With the VMConAWS 1.12 rollout came a significant enhancement to the already impressive i3en.metal host. With this latest update, we have increased the usable capacity for any i3en clusters by enabling Compression-Only within vSAN. Existing customers will see improvements in real-time as SRE upgrades existing deployments. New Clusters will have the feature enabled by default. With this enhancement, we have discontinued the checksum only configuration.
We are always looking to improve utilization within the service. The new Compression-Only storage efficiency capabilities, introduced in vSAN 7 U1, present the opportunity to provide more usable capacity without compromising on the service guarantee in any way.
What about Deduplication?
After all, Deduplication and Compression work in unison on every i3.metal host within the service, so why not here? There are a couple of considerations that made Deduplication inappropriate for the i3en.metal hosts, but the deciding principle was time to recovery. Deduplication is a powerful tool, but it works by comparing a given block to all the blocks that came before, to avoid writing the same data multiple times. This process serializes disk access through the deduplication process. On an i3.metal host, this isn’t a problem. With three capacity drives per cache device, the system balances out nicely, and we effectively doubled usable capacity.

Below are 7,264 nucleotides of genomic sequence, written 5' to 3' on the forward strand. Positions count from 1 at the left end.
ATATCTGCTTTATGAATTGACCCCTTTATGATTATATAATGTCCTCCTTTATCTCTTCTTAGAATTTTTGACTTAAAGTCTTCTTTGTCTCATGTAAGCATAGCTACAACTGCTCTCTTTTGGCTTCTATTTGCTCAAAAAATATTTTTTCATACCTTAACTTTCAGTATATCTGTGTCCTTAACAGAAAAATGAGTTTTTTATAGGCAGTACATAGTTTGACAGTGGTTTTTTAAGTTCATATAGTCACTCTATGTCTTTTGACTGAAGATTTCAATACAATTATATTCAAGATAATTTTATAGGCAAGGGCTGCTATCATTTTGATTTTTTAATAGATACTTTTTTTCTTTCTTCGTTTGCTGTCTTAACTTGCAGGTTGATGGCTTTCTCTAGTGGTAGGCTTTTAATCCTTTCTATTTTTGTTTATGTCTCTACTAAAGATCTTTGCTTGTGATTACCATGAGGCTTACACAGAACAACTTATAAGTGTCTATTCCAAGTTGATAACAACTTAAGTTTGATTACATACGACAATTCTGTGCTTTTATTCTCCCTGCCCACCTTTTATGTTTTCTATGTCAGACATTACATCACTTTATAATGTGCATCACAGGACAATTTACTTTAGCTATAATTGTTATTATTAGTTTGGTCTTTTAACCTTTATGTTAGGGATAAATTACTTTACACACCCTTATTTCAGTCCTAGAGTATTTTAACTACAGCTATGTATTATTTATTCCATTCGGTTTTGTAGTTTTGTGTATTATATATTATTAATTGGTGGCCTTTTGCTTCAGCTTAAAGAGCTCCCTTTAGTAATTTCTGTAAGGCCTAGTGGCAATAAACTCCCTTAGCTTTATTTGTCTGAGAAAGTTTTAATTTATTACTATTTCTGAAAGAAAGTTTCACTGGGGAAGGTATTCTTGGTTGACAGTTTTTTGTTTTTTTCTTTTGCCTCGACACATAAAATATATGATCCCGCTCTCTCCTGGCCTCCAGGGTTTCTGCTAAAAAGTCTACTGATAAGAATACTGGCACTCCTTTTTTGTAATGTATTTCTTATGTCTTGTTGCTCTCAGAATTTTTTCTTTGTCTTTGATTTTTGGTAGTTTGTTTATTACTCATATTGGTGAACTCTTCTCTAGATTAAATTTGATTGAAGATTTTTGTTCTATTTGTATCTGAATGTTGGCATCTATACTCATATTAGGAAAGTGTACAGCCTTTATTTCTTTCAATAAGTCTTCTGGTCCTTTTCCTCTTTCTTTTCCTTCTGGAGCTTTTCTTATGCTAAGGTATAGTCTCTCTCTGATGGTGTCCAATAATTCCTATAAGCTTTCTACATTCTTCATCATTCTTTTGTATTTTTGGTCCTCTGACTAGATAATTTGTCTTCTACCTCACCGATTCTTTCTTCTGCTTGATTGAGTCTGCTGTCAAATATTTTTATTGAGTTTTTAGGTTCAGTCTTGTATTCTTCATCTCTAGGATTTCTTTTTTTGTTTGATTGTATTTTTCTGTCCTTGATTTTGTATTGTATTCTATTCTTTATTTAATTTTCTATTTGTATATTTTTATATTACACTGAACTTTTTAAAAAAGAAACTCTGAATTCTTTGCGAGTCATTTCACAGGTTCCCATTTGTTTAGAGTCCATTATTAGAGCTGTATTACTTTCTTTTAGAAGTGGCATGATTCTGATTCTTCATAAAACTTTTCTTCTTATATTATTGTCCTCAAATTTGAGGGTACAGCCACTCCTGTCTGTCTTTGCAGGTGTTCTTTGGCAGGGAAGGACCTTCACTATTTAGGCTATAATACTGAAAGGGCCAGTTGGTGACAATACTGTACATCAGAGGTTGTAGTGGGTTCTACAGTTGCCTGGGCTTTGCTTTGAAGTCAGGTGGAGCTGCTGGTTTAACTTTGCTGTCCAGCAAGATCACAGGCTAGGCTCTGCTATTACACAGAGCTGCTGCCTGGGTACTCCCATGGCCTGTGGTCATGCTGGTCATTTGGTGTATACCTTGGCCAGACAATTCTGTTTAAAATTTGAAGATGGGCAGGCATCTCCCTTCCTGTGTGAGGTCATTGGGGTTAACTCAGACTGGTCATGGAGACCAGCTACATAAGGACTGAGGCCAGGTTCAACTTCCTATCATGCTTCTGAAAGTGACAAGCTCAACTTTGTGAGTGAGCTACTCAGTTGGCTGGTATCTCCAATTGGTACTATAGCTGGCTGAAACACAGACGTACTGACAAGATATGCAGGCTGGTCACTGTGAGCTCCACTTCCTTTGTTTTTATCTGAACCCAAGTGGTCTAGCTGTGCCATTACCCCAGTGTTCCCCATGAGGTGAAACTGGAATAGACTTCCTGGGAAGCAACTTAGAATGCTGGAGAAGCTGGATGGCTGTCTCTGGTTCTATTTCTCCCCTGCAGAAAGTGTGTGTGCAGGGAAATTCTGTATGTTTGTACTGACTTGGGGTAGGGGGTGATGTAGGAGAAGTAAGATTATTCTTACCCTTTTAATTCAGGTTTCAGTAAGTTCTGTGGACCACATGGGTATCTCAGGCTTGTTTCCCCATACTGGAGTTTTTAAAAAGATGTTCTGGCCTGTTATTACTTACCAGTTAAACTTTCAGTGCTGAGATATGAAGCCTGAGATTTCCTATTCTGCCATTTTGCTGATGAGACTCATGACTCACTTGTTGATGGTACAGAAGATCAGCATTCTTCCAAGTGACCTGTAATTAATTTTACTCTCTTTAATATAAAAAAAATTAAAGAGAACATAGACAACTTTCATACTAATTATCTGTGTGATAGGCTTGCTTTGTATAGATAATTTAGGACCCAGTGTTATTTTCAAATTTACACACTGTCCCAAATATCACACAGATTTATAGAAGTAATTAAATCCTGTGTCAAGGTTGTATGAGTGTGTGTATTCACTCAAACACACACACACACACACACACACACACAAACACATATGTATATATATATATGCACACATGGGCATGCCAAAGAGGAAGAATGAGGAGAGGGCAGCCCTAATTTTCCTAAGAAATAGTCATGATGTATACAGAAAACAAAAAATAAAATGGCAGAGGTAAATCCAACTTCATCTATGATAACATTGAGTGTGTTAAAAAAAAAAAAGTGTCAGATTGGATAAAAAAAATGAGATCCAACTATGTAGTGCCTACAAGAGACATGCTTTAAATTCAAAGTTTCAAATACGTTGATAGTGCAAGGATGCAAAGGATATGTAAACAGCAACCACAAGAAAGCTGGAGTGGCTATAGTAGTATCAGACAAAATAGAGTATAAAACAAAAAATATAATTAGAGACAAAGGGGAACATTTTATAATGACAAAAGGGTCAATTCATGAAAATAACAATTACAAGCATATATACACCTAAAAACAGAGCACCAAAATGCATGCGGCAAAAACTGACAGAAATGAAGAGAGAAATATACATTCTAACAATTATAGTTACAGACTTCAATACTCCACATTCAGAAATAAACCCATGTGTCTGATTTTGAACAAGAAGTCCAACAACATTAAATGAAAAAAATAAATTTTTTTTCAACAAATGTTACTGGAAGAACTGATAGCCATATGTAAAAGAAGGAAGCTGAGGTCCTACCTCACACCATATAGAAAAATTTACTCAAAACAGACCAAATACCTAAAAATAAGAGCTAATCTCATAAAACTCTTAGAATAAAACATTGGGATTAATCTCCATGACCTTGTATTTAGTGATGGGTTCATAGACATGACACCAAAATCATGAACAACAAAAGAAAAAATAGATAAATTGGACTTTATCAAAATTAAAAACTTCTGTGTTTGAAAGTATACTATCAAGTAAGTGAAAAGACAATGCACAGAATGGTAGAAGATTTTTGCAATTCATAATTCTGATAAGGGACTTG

The impact would be much more significant on i3en.metal due to the use of NVMe namespaces. By logically allocating the physical storage, i3en clusters run maxed out disk groups with seven capacity devices for each cache device. By not enabling dedupe, vSAN retains the ability to write to every capacity device in parallel. The additional write throughput is essential to manage the time to recovery with 48TiB of capacity per host.
What does this mean to any Virtual Machines?
Nothing. Compression is enabled at the cluster level and is managed by VMware operations. It is transparent to any running workload. A VM running on i3.metal will see roughly the same performance as it would on an i3en.metal. That is not to say that they are the same. The i3en.metal instance provides roughly double the aggregate performance of a standard i3.metal host. But the difference is in how many VMs the host can support, not the performance of a single VM.
With this latest release, the service continues to deliver on its core mission; To offload the everyday infrastructure operations. In doing so, the service frees up those cycles so that customers can focus on their workload. This latest enhancement points to the power of that partnership. Without any customer action or thought, every VMware Cloud on AWS i3en.metal cluster will gain additional usable capacity with the 1.12 upgrade. A trend we hope to continue in the future!
To view the latest status of features for VMware Cloud on AWS, visit https://cloud.vmware.com/vmc-aws/roadmap.
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